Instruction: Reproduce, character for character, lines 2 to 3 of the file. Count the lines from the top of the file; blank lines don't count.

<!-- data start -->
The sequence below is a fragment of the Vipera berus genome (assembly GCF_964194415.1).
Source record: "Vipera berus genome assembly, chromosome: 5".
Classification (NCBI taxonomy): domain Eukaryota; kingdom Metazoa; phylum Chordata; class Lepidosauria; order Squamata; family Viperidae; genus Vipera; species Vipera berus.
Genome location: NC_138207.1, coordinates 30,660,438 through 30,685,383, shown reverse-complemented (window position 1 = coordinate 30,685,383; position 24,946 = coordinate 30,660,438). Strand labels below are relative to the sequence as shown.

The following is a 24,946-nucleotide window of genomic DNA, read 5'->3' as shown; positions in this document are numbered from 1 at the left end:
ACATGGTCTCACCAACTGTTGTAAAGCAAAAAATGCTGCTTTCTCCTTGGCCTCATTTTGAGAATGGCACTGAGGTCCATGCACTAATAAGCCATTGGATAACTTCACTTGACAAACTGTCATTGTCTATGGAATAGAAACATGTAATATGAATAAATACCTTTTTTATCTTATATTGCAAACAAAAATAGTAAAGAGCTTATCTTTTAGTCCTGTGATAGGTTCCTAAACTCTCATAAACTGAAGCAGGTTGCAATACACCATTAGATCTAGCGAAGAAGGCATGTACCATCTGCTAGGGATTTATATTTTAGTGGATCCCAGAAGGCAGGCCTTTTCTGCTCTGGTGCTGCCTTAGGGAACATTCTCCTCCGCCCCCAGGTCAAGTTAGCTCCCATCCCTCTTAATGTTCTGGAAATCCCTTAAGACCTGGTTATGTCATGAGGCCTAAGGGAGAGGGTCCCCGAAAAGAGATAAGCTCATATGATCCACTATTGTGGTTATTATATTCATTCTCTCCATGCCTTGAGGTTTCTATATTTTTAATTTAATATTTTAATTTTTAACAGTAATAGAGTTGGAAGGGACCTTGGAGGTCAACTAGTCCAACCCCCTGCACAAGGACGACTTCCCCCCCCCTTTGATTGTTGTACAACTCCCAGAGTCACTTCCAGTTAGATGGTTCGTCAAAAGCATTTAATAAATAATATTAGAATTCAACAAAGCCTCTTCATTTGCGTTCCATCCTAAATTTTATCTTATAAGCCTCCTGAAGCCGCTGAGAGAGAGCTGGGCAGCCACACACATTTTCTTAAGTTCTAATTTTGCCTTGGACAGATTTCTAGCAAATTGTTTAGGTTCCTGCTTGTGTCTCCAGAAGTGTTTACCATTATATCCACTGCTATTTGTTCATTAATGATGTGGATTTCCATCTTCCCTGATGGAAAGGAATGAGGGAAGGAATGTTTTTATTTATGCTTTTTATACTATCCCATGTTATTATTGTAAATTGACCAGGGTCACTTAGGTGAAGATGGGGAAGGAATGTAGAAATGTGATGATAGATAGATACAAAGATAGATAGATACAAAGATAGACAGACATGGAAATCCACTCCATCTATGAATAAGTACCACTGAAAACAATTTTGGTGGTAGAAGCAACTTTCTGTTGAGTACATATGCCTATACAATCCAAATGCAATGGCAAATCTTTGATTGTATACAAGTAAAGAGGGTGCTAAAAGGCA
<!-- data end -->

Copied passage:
Source record: "Vipera berus genome assembly, chromosome: 5".
Classification (NCBI taxonomy): domain Eukaryota; kingdom Metazoa; phylum Chordata; class Lepidosauria; order Squamata; family Viperidae; genus Vipera; species Vipera berus.